In this episode, I interview “The Tactical Philosopher,” Lou Hayes Jr.
Lou is a police detective, a member of the Virtus Group, and has been a full-time law enforcement officer in the Chicago area since 1998 (including 16 years working in SWAT). Currently his focus is on reinventing police training for the modern era. His bold efforts (and prolific writing) on the subjects of learning science, adaptive thinking, and problem solving have tremendous implications that extend far beyond the field of law enforcement.
- Why the training of military and law enforcement, as well as public education, is based on outdated, Industrial-era thinking.
- The importance of using learning science to effectively transfer experience from trainers to people who are making decisions.
- “The Illinois Model” – a problem-solving/learning & decision-making process that Lou and his colleagues have developed.
- Why slow, compassionate police work can be more effective than fast, aggressive work.
- How dominant, psychologically combative techniques provoke negative responses from suspects and witnesses.
- How the “Active Killer decade” pushed police training into a militarized mode.
- Navigating the “gray areas” and using emotional intelligence (people skills) to achieve better outcomes in education, business, and other areas in addition to law enforcement.
- Spectrum of approaches & outcomes vs. right/wrong checklists.
- The Rules/Creativity spectrum – matching a mindset with the situation you’re in.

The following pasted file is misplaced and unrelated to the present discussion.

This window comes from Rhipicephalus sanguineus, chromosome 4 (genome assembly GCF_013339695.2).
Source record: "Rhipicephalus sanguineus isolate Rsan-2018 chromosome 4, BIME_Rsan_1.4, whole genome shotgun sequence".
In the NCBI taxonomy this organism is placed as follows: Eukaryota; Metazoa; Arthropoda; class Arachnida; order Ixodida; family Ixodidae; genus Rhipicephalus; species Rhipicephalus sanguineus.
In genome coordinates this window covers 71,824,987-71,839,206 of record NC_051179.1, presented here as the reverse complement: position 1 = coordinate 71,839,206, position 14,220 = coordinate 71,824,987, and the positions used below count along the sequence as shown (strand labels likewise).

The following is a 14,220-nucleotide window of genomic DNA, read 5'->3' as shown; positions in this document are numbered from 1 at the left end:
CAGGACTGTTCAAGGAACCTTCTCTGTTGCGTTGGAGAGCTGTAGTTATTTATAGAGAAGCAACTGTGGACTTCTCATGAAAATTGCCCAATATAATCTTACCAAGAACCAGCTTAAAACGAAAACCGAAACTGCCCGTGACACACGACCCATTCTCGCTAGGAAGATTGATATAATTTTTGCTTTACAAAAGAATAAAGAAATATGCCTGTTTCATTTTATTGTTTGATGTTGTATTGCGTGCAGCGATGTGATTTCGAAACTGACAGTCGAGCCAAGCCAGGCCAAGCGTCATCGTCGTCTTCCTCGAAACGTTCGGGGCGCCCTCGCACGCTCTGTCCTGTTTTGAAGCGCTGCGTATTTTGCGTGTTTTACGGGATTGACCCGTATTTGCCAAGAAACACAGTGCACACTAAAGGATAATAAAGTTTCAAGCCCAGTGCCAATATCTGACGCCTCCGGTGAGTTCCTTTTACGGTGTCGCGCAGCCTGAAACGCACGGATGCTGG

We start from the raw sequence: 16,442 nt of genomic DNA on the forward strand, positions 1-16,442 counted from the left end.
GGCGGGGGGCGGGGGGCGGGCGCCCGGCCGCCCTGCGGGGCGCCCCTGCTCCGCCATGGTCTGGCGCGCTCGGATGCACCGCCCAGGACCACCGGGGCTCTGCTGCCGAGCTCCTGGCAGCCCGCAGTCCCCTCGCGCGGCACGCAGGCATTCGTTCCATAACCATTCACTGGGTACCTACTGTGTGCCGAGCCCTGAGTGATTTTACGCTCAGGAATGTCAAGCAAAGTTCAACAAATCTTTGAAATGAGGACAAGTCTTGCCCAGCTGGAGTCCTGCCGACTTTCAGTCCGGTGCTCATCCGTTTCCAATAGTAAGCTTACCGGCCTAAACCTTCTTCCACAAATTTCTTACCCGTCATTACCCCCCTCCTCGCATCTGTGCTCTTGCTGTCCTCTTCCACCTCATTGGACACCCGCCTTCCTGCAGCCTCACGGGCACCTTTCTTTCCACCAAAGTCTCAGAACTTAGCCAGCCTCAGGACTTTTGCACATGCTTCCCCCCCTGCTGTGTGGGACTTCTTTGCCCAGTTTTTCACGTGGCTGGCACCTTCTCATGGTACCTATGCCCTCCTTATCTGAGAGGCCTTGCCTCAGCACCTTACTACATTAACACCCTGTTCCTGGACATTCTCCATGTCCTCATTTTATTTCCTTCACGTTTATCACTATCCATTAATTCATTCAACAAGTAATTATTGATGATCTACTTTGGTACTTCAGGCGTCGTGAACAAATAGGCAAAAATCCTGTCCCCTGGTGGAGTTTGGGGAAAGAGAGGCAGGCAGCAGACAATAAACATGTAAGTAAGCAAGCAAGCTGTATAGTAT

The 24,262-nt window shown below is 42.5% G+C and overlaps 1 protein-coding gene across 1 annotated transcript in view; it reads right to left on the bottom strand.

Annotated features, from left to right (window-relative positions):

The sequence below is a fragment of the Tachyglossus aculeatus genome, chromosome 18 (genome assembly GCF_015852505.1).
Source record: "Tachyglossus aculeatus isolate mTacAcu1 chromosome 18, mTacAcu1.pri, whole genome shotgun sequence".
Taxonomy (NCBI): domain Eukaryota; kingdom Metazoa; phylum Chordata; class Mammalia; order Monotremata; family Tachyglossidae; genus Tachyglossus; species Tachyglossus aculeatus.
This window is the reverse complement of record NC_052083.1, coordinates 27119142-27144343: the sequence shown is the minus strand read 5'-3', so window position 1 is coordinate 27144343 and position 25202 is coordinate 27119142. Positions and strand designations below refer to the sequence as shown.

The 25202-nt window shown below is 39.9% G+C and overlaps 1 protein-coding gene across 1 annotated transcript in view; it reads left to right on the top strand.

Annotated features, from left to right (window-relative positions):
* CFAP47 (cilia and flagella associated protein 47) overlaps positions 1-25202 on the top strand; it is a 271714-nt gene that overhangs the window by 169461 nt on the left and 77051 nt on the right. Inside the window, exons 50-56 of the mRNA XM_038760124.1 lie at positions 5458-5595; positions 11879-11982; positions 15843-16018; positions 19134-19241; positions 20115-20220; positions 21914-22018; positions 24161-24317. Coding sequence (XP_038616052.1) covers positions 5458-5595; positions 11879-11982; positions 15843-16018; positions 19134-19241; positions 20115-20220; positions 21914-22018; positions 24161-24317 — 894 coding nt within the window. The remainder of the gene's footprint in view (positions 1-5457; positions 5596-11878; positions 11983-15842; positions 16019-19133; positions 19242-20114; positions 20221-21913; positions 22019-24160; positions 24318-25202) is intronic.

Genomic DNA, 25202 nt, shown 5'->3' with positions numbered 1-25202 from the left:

- Why Adaptability is a key to success in law enforcement, business, and life.
- How Adaptive Problem Solving hits the sweet spot between rules and creativity.
- Teaching HOW to think, as opposed to WHAT to think.
- The Doctor In SWAT School
- “The Professor and The Caveman” analogy of brain function. Training to keep The Professor (cognitive function) from shutting down under stress (through conscious breathing and structured thought patterns), and helping The Caveman (subconscious/intuitive function) to act more rationally (through Recognition-Primed Decision Making).
- The importance of emotional intelligence and social skills in daily life, and in improving community/police relations.
- Countering the perception that empathy and compassion are signs of weakness.
- Amanda Ripley’s book, The Unthinkable: Who Survives When Disaster Strikes – and Why
- Daniel Modell’s article indicting “gotcha” police training.
- Police are the last line of defense against complex problems that they aren’t being trained for.